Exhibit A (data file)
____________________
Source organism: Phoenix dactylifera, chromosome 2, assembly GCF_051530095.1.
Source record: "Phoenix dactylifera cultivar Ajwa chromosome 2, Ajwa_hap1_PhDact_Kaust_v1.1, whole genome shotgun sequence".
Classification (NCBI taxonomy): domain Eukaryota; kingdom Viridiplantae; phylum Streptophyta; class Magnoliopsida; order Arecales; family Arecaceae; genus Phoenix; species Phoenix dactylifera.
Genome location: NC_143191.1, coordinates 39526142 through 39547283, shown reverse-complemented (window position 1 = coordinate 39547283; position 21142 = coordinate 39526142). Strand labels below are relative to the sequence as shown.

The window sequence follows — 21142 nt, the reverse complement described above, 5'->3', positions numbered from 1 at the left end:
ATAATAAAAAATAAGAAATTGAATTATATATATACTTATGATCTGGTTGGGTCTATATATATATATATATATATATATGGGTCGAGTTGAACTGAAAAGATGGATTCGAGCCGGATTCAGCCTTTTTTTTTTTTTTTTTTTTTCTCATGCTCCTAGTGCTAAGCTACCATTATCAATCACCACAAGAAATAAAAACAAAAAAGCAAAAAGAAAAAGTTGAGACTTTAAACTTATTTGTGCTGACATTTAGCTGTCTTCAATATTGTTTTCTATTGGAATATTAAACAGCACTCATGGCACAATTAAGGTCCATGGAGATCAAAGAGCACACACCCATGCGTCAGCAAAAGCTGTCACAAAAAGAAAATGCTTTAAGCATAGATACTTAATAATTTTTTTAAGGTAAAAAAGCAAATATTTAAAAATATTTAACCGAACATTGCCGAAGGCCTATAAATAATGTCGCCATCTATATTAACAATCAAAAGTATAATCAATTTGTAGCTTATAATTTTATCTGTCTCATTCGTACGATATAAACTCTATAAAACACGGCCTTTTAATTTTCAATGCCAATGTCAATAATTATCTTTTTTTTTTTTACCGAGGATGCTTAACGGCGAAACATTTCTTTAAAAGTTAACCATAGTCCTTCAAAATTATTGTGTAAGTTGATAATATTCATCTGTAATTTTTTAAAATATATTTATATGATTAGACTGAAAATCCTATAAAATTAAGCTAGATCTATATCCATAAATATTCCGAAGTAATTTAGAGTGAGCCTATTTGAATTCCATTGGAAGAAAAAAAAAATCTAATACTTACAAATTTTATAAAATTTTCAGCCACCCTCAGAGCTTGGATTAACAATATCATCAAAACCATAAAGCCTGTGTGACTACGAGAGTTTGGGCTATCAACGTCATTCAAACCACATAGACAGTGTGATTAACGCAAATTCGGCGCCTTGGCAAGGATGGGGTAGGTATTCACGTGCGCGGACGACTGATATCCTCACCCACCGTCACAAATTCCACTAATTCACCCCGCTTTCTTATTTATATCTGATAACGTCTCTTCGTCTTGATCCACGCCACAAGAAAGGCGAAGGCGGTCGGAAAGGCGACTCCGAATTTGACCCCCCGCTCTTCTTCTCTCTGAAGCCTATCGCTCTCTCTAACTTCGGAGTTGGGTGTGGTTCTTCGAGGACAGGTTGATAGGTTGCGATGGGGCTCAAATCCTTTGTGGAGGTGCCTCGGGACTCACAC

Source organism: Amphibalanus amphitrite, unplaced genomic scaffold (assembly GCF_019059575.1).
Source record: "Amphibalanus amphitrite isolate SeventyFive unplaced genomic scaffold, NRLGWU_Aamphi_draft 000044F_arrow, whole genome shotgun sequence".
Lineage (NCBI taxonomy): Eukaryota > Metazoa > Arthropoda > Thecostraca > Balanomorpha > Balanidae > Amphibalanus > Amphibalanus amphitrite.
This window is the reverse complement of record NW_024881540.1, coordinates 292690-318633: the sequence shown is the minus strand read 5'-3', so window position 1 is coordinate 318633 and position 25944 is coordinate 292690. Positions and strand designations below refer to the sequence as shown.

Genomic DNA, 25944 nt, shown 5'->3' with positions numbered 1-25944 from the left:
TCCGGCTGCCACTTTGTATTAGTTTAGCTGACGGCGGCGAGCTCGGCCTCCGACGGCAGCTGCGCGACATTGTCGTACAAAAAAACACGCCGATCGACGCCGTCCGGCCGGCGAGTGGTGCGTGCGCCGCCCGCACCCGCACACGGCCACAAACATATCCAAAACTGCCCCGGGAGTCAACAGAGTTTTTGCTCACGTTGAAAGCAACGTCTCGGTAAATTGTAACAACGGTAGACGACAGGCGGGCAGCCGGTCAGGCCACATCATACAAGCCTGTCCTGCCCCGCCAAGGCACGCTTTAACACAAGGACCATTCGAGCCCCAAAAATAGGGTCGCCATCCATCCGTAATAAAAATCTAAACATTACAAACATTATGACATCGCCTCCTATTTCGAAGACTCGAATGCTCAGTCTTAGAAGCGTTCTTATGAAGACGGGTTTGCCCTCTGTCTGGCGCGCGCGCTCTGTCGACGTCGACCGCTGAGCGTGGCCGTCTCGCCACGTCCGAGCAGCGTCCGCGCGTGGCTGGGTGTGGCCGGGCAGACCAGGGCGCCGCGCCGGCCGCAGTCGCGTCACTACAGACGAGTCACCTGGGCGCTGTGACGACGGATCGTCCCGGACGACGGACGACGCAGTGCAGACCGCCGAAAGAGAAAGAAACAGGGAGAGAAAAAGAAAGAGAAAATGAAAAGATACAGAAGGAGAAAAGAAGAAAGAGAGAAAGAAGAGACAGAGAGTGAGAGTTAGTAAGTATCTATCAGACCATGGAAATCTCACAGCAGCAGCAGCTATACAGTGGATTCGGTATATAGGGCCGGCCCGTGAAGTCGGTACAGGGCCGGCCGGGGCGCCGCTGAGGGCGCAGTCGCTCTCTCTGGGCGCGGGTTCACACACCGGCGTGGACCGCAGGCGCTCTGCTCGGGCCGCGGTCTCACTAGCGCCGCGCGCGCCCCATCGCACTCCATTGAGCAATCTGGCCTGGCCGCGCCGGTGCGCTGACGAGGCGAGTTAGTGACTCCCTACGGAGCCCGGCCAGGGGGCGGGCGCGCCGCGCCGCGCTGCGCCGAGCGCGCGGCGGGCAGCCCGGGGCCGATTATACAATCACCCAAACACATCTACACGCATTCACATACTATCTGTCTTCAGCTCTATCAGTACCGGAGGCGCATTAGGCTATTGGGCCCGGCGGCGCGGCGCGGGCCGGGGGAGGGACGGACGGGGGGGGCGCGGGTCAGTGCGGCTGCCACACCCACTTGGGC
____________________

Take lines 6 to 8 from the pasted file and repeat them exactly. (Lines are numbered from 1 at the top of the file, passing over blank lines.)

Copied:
ATAATAAAAAATAAGAAATTGAATTATATATATACTTATGATCTGGTTGGGTCTATATATATATATATATATATATATGGGTCGAGTTGAACTGAAAAGATGGATTCGAGCCGGATTCAGCCTTTTTTTTTTTTTTTTTTTTTCTCATGCTCCTAGTGCTAAGCTACCATTATCAATCACCACAAGAAATAAAAACAAAAAAGCAAAAAGAAAAAGTTGAGACTTTAAACTTATTTGTGCTGACATTTAGCTGTCTTCAATATTGTTTTCTATTGGAATATTAAACAGCACTCATGGCACAATTAAGGTCCATGGAGATCAAAGAGCACACACCCATGCGTCAGCAAAAGCTGTCACAAAAAGAAAATGCTTTAAGCATAGATACTTAATAATTTTTTTAAGGTAAAAAAGCAAATATTTAAAAATATTTAACCGAACATTGCCGAAGGCCTATAAATAATGTCGCCATCTATATTAACAATCAAAAGTATAATCAATTTGTAGCTTATAATTTTATCTGTCTCATTCGTACGATATAAACTCTATAAAACACGGCCTTTTAATTTTCAATGCCAATGTCAATAATTATCTTTTTTTTTTTTACCGAGGATGCTTAACGGCGAAACATTTCTTTAAAAGTTAACCATAGTCCTTCAAAATTATTGTGTAAGTTGATAATATTCATCTGTAATTTTTTAAAATATATTTATATGATTAGACTGAAAATCCTATAAAATTAAGCTAGATCTATATCCATAAATATTCCGAAGTAATTTAGAGTGAGCCTATTTGAATTCCATTGGAAGAAAAAAAAAATCTAATACTTACAAATTTTATAAAATTTTCAGCCACCCTCAGAGCTTGGATTAACAATATCATCAAAACCATAAAGCCTGTGTGACTACGAGAGTTTGGGCTATCAACGTCATTCAAACCACATAGACAGTGTGATTAACGCAAATTCGGCGCCTTGGCAAGGATGGGGTAGGTATTCACGTGCGCGGACGACTGATATCCTCACCCACCGTCACAAATTCCACTAATTCACCCCGCTTTCTTATTTATATCTGATAACGTCTCTTCGTCTTGATCCACGCCACAAGAAAGGCGAAGGCGGTCGGAAAGGCGACTCCGAATTTGACCCCCCGCTCTTCTTCTCTCTGAAGCCTATCGCTCTCTCTAACTTCGGAGTTGGGTGTGGTTCTTCGAGGACAGGTTGATAGGTTGCGATGGGGCTCAAATCCTTTGTGGAGGTGCCTCGGGACTCACAC

Source organism: Amphibalanus amphitrite, unplaced genomic scaffold (assembly GCF_019059575.1).
Source record: "Amphibalanus amphitrite isolate SeventyFive unplaced genomic scaffold, NRLGWU_Aamphi_draft 000044F_arrow, whole genome shotgun sequence".